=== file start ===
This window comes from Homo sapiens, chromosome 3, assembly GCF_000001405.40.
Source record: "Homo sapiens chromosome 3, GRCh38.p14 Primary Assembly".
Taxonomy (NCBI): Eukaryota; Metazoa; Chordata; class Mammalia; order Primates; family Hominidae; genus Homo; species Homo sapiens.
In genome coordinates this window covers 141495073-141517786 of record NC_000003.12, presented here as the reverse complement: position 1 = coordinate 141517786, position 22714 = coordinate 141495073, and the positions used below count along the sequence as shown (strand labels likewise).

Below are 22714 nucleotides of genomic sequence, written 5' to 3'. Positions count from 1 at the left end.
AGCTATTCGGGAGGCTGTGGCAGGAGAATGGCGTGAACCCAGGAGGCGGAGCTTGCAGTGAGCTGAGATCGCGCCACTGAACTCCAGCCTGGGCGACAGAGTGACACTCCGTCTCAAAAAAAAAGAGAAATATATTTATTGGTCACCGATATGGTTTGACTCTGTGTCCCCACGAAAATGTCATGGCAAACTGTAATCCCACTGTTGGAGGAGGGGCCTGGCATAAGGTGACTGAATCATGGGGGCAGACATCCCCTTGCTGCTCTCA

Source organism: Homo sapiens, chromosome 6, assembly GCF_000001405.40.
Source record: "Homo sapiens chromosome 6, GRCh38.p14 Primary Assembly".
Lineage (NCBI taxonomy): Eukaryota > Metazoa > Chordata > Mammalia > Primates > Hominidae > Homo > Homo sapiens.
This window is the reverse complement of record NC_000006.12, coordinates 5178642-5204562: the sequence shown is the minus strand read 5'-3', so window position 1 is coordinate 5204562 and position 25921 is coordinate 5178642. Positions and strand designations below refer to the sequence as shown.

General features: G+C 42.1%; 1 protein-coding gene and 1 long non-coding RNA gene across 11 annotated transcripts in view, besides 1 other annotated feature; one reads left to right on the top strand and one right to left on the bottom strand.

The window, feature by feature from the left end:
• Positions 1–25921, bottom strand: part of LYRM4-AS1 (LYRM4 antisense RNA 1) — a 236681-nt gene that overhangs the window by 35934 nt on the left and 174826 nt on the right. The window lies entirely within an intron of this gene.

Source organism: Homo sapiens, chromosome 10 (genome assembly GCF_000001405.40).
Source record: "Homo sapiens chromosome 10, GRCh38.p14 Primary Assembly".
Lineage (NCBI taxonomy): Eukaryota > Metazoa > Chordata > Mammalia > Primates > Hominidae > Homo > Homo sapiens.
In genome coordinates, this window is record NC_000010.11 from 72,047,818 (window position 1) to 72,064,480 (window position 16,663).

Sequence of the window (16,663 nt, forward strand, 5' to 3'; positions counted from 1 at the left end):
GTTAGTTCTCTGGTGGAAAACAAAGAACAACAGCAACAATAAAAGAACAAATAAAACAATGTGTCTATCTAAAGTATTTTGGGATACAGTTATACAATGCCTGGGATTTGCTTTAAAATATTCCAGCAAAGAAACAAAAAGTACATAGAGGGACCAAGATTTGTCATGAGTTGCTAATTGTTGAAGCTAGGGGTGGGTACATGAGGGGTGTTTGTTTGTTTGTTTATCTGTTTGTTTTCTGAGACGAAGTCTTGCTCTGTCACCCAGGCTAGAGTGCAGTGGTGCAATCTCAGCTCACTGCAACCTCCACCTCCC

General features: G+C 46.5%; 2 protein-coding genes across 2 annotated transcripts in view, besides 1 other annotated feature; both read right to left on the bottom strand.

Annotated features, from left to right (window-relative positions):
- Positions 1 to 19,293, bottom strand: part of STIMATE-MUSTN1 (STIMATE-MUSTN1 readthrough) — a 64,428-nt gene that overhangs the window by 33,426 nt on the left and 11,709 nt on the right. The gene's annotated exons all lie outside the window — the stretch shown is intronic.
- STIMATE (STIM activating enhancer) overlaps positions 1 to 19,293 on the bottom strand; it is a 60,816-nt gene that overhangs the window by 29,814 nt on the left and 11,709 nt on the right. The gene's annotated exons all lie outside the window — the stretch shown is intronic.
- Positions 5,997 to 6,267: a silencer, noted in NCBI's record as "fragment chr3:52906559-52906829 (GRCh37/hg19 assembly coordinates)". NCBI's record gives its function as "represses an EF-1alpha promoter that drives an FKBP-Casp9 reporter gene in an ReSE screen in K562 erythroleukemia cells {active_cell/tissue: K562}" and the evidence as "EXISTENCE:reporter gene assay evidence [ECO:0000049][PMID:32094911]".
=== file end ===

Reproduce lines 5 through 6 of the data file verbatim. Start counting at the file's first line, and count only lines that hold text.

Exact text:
Below are 22714 nucleotides of genomic sequence, written 5' to 3'. Positions count from 1 at the left end.
AGCTATTCGGGAGGCTGTGGCAGGAGAATGGCGTGAACCCAGGAGGCGGAGCTTGCAGTGAGCTGAGATCGCGCCACTGAACTCCAGCCTGGGCGACAGAGTGACACTCCGTCTCAAAAAAAAAGAGAAATATATTTATTGGTCACCGATATGGTTTGACTCTGTGTCCCCACGAAAATGTCATGGCAAACTGTAATCCCACTGTTGGAGGAGGGGCCTGGCATAAGGTGACTGAATCATGGGGGCAGACATCCCCTTGCTGCTCTCA